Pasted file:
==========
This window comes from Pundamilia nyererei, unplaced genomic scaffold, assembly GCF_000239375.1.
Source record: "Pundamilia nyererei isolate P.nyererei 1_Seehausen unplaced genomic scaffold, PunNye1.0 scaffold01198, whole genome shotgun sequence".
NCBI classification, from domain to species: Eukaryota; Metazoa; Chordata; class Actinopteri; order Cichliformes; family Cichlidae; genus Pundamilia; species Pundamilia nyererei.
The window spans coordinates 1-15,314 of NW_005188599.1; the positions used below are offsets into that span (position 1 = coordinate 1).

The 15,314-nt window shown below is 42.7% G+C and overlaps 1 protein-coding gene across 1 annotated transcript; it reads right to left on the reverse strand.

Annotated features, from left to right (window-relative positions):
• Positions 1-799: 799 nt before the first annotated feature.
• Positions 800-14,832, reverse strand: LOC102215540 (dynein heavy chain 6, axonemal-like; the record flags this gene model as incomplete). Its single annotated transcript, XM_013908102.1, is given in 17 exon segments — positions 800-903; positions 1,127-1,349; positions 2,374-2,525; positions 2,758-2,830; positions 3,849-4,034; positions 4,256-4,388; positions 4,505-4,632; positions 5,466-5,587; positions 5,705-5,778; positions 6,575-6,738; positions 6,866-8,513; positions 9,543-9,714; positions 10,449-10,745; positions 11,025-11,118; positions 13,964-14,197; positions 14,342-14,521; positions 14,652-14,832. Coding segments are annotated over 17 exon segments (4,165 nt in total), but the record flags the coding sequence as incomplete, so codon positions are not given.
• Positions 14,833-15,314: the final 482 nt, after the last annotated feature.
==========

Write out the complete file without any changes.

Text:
This window comes from Pundamilia nyererei, unplaced genomic scaffold, assembly GCF_000239375.1.
Source record: "Pundamilia nyererei isolate P.nyererei 1_Seehausen unplaced genomic scaffold, PunNye1.0 scaffold01198, whole genome shotgun sequence".
NCBI classification, from domain to species: Eukaryota; Metazoa; Chordata; class Actinopteri; order Cichliformes; family Cichlidae; genus Pundamilia; species Pundamilia nyererei.
The window spans coordinates 1-15,314 of NW_005188599.1; the positions used below are offsets into that span (position 1 = coordinate 1).

The 15,314-nt window shown below is 42.7% G+C and overlaps 1 protein-coding gene across 1 annotated transcript; it reads right to left on the reverse strand.

Annotated features, from left to right (window-relative positions):
• Positions 1-799: 799 nt before the first annotated feature.
• Positions 800-14,832, reverse strand: LOC102215540 (dynein heavy chain 6, axonemal-like; the record flags this gene model as incomplete). Its single annotated transcript, XM_013908102.1, is given in 17 exon segments — positions 800-903; positions 1,127-1,349; positions 2,374-2,525; positions 2,758-2,830; positions 3,849-4,034; positions 4,256-4,388; positions 4,505-4,632; positions 5,466-5,587; positions 5,705-5,778; positions 6,575-6,738; positions 6,866-8,513; positions 9,543-9,714; positions 10,449-10,745; positions 11,025-11,118; positions 13,964-14,197; positions 14,342-14,521; positions 14,652-14,832. Coding segments are annotated over 17 exon segments (4,165 nt in total), but the record flags the coding sequence as incomplete, so codon positions are not given.
• Positions 14,833-15,314: the final 482 nt, after the last annotated feature.